What Is Nutritional Psychiatry, and Can It Help You Feel Healthier? Here's What an Expert Says
The link between what you eat and how you feel is stronger than ever.
When I first heard the term nutritional psychiatry, I instinctively knew what it refers to—because dietitians, myself included, have been talking about the connection between food and mental health for some time, including foods that improve happiness. The emerging field of nutritional psychiatry is supported by numerous studies that expand the understanding of the relationship between nutrition and mental health.
As a result, some psychiatrists now use nutrition as part of the treatment strategy for various mental health conditions. Here’s an overview of some recent research, particularly for depression. According to the World Health Organization, more than 300 million people worldwide suffer from this disorder. It’s the world’s leading cause of disability, and CDC data indicates that the illness is twice as common among women than men.
Inflammatory foods are tied to higher depression risk
Research has long indicated that a typical inflammatory Western diet, which includes sugary drinks, refined grains, fried food, processed meat, high-fat diary, and sweets, is associated with an increased risk of depression. A 2020 study, published in the International Journal of Environmental Research and Public Health, outlines several positive and negative associations between diet and depression.
Anti-inflammatory fats, including omega-3s from foods like wild salmon, and monounsaturated fats from avocado and extra virgin olive oil, are also tied to a reduced depression risk, as well as lower blood markers for inflammation. Certain antioxidants, including flavonoids (found in berries, beans, citrus, and apples), are also inversely associated with depressive symptoms.
Certain foods help keep depression at bay
Fish may also offer protection for women. In the 2020 study referenced above, women who ate fish twice a week or more had a 25% lower risk of depression compared to those who ate fish less than twice a week.
A shortfall of certain nutrients, including magnesium, folate, zinc, and vitamins D, B12, and B6, are also known to increase depression risk. Magnesium is found in pulses (beans, lentils, peas, chickpeas), avocado, nuts, seeds, whole grains, and dark chocolate. You’ll also find folate in pulses, in addition to leafy greens, raw beets, citrus, asparagus, and broccoli. Zinc-rich foods include oysters, vegetarian baked beans, pumpkin seeds, and cashews.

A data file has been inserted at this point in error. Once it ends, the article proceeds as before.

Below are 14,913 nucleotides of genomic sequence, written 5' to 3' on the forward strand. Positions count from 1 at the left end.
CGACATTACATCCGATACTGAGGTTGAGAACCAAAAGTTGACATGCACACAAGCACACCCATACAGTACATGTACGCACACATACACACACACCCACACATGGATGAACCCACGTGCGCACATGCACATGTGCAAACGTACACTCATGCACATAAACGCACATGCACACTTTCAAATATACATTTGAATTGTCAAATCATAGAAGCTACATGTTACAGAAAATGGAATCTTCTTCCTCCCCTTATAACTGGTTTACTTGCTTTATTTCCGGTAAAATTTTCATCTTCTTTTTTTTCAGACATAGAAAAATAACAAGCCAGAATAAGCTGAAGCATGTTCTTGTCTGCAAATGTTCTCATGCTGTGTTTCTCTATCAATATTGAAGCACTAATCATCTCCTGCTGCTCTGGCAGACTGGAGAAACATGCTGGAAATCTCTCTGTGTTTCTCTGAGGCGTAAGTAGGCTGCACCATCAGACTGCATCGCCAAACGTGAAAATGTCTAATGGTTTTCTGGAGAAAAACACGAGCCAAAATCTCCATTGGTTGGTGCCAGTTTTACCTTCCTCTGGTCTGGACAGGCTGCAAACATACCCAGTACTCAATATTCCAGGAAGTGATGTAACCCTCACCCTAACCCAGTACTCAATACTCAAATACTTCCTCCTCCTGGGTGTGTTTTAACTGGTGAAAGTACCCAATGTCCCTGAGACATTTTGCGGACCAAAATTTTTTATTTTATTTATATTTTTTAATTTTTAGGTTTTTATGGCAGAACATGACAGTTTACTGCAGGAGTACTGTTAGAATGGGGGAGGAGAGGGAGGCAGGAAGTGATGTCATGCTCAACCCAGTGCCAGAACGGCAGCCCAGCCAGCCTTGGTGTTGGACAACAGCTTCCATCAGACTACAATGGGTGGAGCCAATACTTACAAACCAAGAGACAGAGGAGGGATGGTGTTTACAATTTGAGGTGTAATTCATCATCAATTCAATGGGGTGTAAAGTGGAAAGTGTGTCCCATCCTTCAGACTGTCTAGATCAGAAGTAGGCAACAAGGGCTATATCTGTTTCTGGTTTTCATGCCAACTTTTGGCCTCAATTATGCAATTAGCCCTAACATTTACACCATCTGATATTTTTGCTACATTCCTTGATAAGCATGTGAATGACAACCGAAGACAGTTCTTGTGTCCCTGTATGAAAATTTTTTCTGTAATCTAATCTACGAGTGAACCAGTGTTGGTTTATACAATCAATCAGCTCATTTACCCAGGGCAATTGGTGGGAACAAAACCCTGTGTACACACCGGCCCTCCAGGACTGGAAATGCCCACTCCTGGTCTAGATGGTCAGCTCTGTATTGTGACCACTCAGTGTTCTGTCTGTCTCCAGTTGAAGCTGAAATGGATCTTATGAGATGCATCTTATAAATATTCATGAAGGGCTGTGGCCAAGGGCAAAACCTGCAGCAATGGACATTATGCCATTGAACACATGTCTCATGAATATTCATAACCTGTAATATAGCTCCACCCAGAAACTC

Vitamin D is in salmon, sardines, eggs, and mushrooms exposed to UV light, although a supplement is typically required to achieve a healthy blood level of this nutrient. B12 is in animal-based foods and fortified nutritional yeast, and B6 is in chickpeas, potatoes, sweet potatoes, bananas, salmon, and tuna.
Dietary changes can make a difference
A high adherence to dietary advice for depression has been shown to significantly reduce the risk of developing depressive symptoms—including closely following a Mediterranean diet. This eating pattern is rich in vegetables, fruits, fish, nuts, pulses, and olive oil while severely limiting processed foods. In some populations, simply eating more fruits and vegetables has resulted in a 19%–23% improvement in mental health.
One 10-year study also found that among women, depression risk decreased with increased caffeinated coffee consumption. Researchers say the effect may be due to caffeine’s psychostimulant effects, including improved brain function, plus increased sensations of energy and well-being.
Another 2020 study, published in the British Medical Journal Nutrition, Prevention & Health, concluded that probiotics, either taken alone or combined with prebiotics, might help to ease depression symptoms. The relationship is due to what’s known as the gut-brain axis—communication between the brain and digestive tract, specifically the microbiome, the collection of microbes that live in the gut. Positive changes to the type and balance of gut microbes has been shown to help reduce inflammation, improve immune function, and elevate mood.
Better nutrition helps everyone
The food/mood connection is unquestionable. Even if you aren’t being treated for a mental health condition, upgrading your nutritional status can help you cope with stress—something we’re all dealing with these days. And improving your diet for better mental health offers other positive outcomes, including potential weight loss, and improvements in immune function, blood sugar, cholesterol, and blood pressure, as well as insomnia.
To learn more about personalized nutritional psychiatry, consider scheduling a consult with a registered dietitian. While a dietitian can’t diagnose or treat you for mental health conditions, she or he can collaborate with your doctor and educate you about the connections between certain foods, nutrients, eating patterns, and your mental health.
Cynthia Sass, MPH, RD, is Health's contributing nutrition editor, a New York Times best-selling author, and a private practice performance nutritionist who has consulted for five professional sports teams.
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